Kirsty McGee has been grafting away as a singer songwriter for around 20 years in what has become something of an international task. Following her muse early on was all about finding her own space between folk and Americana as it’s become termed. Labelling this space as ‘hobopop’ has provided a wide palette of music genres for her to mix together. A perfect pool of creativity, if you want, where ‘The Deafening Sound of Stars’ has caused the latest splash.
The album opens with a slice of chirpy pop in ‘Moving On’ as she sets off with a happy tone that pervades the rest of the record. Whether this tale of newly found love is autobiographical or not, there are various songs here that reflect on matters of the heart. Up next is the old time jazz flavoured ‘I Take You In My Arms’ which carries its loving sentiment in amongst some luscious brass playing. The latter provided by members of The Hobopop Collective that has gathered around her over the years.
Special mention amongst the ten strong group of musicians that have contributed to this record should go to Biff Roxby who not only adds brass and vocals but co-produces the record with McGee. The latter job done to perfection with a clarity that matches the always sweet voice of Kirsty McGee even as she scat sings on ‘Electricty’. Listening to this record, it’s clear that there is a familiarity amongst the collective players that isn’t disturbed by remote overdubs coming in from members in Joshua Tree, California and São Paulo, Brazil.
There are various tracks which get flavoured with jazz and blues such as ‘Highway Dog Rose’ and ‘The Glimmer in the Corner of Your Eye’. However, adding variety, ‘Raven’s Eyes’ has the kind of electric guitar work that reminds you of Marc Ribot’s playing for Tom Waits but added into a slow samba rhythm. While ‘Copenhagen’ is a folksy love song to that city, or, the companionship found there – whichever way you want to read this tenderest of songs.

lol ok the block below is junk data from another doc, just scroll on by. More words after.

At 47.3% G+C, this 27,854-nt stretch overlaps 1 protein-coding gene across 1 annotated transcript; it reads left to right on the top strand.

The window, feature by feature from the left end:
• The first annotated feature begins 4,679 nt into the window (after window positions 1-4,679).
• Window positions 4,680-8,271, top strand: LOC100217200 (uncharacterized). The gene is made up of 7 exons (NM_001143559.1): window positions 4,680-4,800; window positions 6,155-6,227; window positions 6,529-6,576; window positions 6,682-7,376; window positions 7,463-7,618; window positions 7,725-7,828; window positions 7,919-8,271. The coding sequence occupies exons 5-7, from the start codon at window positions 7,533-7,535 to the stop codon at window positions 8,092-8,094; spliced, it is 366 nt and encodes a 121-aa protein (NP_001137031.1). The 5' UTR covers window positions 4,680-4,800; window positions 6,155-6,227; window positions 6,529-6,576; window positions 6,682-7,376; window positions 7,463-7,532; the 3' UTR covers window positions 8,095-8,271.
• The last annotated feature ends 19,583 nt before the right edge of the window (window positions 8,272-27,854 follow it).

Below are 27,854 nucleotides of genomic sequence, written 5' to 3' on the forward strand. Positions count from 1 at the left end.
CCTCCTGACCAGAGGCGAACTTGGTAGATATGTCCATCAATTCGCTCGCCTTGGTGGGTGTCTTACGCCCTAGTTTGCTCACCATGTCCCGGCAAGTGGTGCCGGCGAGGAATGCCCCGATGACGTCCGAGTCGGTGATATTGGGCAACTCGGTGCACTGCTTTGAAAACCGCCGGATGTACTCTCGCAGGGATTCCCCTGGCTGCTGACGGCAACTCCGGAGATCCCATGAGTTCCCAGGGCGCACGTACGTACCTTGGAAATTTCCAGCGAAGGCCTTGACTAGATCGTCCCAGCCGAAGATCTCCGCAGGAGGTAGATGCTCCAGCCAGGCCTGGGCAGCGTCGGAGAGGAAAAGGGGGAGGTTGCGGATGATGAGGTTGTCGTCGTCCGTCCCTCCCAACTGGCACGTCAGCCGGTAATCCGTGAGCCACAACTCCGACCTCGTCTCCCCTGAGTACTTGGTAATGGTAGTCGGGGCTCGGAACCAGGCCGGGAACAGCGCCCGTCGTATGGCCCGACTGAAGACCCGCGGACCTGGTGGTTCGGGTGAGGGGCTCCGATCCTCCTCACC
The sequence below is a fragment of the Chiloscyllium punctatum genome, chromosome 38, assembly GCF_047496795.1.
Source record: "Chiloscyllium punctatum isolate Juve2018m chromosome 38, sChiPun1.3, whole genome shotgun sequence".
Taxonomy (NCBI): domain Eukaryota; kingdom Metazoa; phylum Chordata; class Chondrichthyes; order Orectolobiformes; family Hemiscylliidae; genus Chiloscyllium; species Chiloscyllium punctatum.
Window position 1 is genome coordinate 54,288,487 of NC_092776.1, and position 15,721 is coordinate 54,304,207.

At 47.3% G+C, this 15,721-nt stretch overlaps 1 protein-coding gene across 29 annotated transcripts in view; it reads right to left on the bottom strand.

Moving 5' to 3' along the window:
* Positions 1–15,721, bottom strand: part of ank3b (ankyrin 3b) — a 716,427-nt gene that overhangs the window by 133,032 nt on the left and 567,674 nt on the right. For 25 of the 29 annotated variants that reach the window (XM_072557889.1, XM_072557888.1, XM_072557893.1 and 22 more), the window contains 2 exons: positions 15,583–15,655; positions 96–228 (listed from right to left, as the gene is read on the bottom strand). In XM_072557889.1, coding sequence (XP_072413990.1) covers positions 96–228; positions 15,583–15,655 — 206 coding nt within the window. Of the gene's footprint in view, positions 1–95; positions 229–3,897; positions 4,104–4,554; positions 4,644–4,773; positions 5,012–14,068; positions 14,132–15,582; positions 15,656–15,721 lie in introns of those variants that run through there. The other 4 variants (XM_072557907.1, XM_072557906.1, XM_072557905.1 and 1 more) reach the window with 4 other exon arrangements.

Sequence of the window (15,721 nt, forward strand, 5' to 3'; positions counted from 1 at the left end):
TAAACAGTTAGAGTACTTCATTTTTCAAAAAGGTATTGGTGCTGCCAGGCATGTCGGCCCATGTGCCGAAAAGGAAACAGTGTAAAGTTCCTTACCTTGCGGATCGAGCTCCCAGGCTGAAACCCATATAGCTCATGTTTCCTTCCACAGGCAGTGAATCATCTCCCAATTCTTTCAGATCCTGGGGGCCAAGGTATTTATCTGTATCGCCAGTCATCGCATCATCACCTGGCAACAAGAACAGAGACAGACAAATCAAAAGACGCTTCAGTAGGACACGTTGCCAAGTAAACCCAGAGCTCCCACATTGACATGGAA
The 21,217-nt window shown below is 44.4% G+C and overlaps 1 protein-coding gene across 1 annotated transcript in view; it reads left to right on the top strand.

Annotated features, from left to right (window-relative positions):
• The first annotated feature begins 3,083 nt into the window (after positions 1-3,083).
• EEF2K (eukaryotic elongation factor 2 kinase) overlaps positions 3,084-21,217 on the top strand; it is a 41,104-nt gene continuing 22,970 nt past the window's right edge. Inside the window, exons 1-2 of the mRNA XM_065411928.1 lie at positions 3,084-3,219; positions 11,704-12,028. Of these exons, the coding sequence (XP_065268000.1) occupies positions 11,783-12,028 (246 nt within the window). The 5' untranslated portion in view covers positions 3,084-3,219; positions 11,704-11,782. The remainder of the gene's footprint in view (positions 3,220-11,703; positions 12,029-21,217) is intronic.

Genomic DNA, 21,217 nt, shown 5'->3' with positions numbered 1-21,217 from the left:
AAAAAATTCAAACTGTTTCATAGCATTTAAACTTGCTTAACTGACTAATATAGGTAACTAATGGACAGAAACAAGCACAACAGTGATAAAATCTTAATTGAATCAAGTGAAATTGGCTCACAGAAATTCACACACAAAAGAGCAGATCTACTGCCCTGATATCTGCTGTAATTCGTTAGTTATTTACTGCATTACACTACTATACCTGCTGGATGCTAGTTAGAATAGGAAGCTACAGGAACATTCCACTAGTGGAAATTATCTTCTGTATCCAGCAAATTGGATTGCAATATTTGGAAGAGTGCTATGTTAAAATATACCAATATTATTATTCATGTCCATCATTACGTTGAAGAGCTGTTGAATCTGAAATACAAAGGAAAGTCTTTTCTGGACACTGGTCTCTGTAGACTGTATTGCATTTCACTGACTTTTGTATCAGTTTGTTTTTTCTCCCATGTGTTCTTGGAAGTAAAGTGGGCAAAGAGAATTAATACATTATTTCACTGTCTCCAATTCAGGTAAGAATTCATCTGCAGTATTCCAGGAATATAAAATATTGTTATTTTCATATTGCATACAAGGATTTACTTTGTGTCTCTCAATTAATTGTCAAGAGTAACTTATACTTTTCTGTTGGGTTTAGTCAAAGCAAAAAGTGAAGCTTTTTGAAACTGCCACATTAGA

The most distinctive sound here is found on the title track and centrepiece of the album. Clocking in at over eight minutes, it levitates on the gentle voice of McGee and reminds you of Van Morrison in one of his finest transcendental moments. It’s a magnificent, sweeping song and production worth the price of the record alone
Kirsty McGee has flirted with ‘the big breakthrough’ before, especially when her song ‘Sandman’ was picked up by Danny Boyle for his film, ‘Trance’. However, her true worth is found in a magnificent vocal and the high quality musicians drawn to this like moths to a flame. ‘The Deafening Sound of Stars’ should be ringing in everybody’s ears as soon as possible.